Journal of the New Zealand Medical Association, 28-November-2008, Vol 121 No 1286
Professional Misconduct: forgery and practising while suspended (Med07/60P and Med07/61P)
Dr David Spencer Gilgen (the Doctor), medical practitioner of Hamilton, was charged with professional misconduct following two charges laid by a Professional Conduct Committee.
The first charge alleged that:
While the Doctor’s practising certificate was suspended, he forged the signature of Dr Deepani Perera (his Colleague) on three standard prescription forms dated 30 March 2006 and 3 April 2006.
The second charge alleged:
In the period from about 27 June 2006 whilst the Doctor’s practising certificate was suspended, he ordered the following prescription medication from Unigen Life Science Pte Ltd, 583 Orchard Road, Singapore:-
The Tribunal found Dr David Spencer Gilgen guilty of professional misconduct for both charges.
The Doctor was a general practitioner who had a high profile in the community as a former Waikato District Health Board member, and because of his work with Maori health.
At the time of the events under consideration the Doctor’s annual practising certificate was suspended on an interim basis by the Medical Council of New Zealand. The suspension took effect on 20 September 2005. The principal ground for the suspension was the Medical Council had reason to believe the Doctor posed a serious risk of harm to the public by practising below the required standard of competence for a general practitioner, particularly with regard to his prescribing practices.
Reasons for Finding of the First Charge
The Tribunal concluded that it was the Doctor who forged the signatures of his colleague on the three prescriptions, having regard to:
When all these individual pieces of evidence were considered together, the Tribunal was completely sure to the very high standard involved in an allegation as serious as forgery, that the charge was established and the Doctor was guilty of professional misconduct.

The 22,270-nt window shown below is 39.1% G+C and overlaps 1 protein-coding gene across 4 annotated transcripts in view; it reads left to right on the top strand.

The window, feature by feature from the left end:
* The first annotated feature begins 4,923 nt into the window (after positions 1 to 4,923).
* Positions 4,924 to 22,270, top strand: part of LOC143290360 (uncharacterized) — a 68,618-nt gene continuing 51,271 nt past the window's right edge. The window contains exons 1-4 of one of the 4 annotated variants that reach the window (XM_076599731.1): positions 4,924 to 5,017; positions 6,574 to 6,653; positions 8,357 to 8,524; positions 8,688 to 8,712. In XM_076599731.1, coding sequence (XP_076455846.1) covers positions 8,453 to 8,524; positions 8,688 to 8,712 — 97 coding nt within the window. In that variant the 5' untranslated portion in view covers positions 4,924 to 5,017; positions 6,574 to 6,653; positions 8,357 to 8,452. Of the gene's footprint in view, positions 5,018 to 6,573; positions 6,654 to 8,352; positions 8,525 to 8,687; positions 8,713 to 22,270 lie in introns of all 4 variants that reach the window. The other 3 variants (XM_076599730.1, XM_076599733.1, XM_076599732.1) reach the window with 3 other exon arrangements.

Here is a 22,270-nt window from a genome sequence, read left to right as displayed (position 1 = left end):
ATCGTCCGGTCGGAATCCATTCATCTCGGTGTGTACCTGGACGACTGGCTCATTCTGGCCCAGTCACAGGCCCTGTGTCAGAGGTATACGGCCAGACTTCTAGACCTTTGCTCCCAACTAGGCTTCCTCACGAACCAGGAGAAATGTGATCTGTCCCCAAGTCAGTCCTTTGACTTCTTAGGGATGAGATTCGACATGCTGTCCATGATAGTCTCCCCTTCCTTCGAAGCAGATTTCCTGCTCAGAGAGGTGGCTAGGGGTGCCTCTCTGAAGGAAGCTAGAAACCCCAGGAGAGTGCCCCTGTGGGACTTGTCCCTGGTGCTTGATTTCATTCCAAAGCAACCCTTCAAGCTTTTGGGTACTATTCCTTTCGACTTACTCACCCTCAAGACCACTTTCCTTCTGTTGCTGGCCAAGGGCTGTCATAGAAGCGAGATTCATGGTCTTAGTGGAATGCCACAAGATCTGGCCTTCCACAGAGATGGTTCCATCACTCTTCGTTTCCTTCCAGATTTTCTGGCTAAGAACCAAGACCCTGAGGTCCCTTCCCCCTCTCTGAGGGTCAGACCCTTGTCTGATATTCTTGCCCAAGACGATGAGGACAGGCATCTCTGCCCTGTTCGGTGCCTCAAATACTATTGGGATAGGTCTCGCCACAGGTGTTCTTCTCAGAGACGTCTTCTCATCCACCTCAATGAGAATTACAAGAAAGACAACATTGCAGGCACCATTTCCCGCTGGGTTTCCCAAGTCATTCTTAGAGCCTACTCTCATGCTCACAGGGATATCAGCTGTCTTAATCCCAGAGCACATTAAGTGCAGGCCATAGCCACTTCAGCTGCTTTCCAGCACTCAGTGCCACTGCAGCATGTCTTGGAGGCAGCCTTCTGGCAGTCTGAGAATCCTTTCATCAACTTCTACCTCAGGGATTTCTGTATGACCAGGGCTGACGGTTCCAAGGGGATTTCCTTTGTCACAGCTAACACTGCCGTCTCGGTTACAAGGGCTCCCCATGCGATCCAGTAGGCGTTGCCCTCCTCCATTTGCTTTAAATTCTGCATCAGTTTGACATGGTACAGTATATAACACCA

Reasons for Finding if the Second Charge
The key factual issue with regard to the second charge was whether or not the Doctor sent the email of 27 June 2006 ordering the medication. He denied it and said that he had never sent such an email.
The Tribunal found the following facts indicated that it was the Doctor who had sent the email:
The Tribunal carefully considered the evidence given by the Doctor that he detested computers. However, the Tribunal considered the following matters:
Weighing all the factors indicating that the Doctor did send the email on the one hand, against his bare denial on the other, and having regard to the adverse conclusion which the Tribunal reached as to the reliability of his evidence, the Tribunal was completely sure that he sent the email. The Tribunal was satisfied that the facts of the charge were established and that the Doctor was guilty of professional misconduct.
The Tribunal considered that quite apart from serious prescribing issues, the Doctor had demonstrated outright dishonesty in the way in which he continued to try and obtain medications, and then denied he had done so. There appeared to be a behavioural issue in the sense that the Doctor appeared to have very limited insight as to the appropriateness of his totally unprofessional prescribing. It had occurred in 1989, to a significant and serious level; and there was a similar pattern in his offending 18 years later in 2005-2006.
The cumulative effect of these serious matters in the Tribunal’s opinion was that the public and the community clearly needed to be protected.
The Tribunal considered the Doctor undoubtedly has significant skills. It appeared that he was highly regarded by his patients, and the Maori community. He had contributed significantly to Maori health and to his local District Health Board. However, the Tribunal was satisfied, on the basis of the patient information before it, that patients would continue to try and seek him out, and have him supply inappropriate medications, which was a pressure that he could not deal with.
The Tribunal was satisfied the only responsible outcome was to order cancellation of his registration.
The Tribunal ordered the Doctor’s registration as a medical practitioner be cancelled and he pay costs of $10,000.00. The Tribunal directed that details of the decision be published in the New Zealand Medical Journal and on the Tribunal’s website.
The full decisions relating to the case can be found on the Tribunal web site at www.hpdt.org.nz Reference No: Med07/60 and Med07/61P.
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